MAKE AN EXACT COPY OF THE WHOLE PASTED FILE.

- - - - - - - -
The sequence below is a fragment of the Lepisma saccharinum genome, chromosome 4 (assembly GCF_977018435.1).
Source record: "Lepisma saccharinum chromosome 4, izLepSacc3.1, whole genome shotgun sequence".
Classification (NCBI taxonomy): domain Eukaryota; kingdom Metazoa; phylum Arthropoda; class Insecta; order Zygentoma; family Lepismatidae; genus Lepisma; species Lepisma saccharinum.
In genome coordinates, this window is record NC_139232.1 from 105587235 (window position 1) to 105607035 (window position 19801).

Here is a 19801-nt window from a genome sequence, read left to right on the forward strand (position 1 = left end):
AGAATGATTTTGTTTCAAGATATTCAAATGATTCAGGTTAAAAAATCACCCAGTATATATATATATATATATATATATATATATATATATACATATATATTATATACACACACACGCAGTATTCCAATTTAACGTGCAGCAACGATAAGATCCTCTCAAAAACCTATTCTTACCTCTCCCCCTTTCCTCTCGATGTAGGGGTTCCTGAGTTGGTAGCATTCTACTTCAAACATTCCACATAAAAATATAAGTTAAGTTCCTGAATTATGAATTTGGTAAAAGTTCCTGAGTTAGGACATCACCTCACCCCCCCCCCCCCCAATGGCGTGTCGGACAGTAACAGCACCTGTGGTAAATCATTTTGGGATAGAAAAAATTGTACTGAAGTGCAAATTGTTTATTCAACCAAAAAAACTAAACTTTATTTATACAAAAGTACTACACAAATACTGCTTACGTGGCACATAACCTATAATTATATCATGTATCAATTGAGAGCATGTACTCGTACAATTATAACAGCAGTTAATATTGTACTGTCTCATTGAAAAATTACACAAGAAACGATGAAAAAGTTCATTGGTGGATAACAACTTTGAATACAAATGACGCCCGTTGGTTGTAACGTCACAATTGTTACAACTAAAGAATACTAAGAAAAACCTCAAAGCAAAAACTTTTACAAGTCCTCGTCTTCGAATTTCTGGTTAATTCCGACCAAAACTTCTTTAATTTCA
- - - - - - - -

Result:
The sequence below is a fragment of the Lepisma saccharinum genome, chromosome 4 (assembly GCF_977018435.1).
Source record: "Lepisma saccharinum chromosome 4, izLepSacc3.1, whole genome shotgun sequence".
Classification (NCBI taxonomy): domain Eukaryota; kingdom Metazoa; phylum Arthropoda; class Insecta; order Zygentoma; family Lepismatidae; genus Lepisma; species Lepisma saccharinum.
In genome coordinates, this window is record NC_139232.1 from 105587235 (window position 1) to 105607035 (window position 19801).

Here is a 19801-nt window from a genome sequence, read left to right on the forward strand (position 1 = left end):
AGAATGATTTTGTTTCAAGATATTCAAATGATTCAGGTTAAAAAATCACCCAGTATATATATATATATATATATATATATATATATATATACATATATATTATATACACACACACGCAGTATTCCAATTTAACGTGCAGCAACGATAAGATCCTCTCAAAAACCTATTCTTACCTCTCCCCCTTTCCTCTCGATGTAGGGGTTCCTGAGTTGGTAGCATTCTACTTCAAACATTCCACATAAAAATATAAGTTAAGTTCCTGAATTATGAATTTGGTAAAAGTTCCTGAGTTAGGACATCACCTCACCCCCCCCCCCCCCAATGGCGTGTCGGACAGTAACAGCACCTGTGGTAAATCATTTTGGGATAGAAAAAATTGTACTGAAGTGCAAATTGTTTATTCAACCAAAAAAACTAAACTTTATTTATACAAAAGTACTACACAAATACTGCTTACGTGGCACATAACCTATAATTATATCATGTATCAATTGAGAGCATGTACTCGTACAATTATAACAGCAGTTAATATTGTACTGTCTCATTGAAAAATTACACAAGAAACGATGAAAAAGTTCATTGGTGGATAACAACTTTGAATACAAATGACGCCCGTTGGTTGTAACGTCACAATTGTTACAACTAAAGAATACTAAGAAAAACCTCAAAGCAAAAACTTTTACAAGTCCTCGTCTTCGAATTTCTGGTTAATTCCGACCAAAACTTCTTTAATTTCA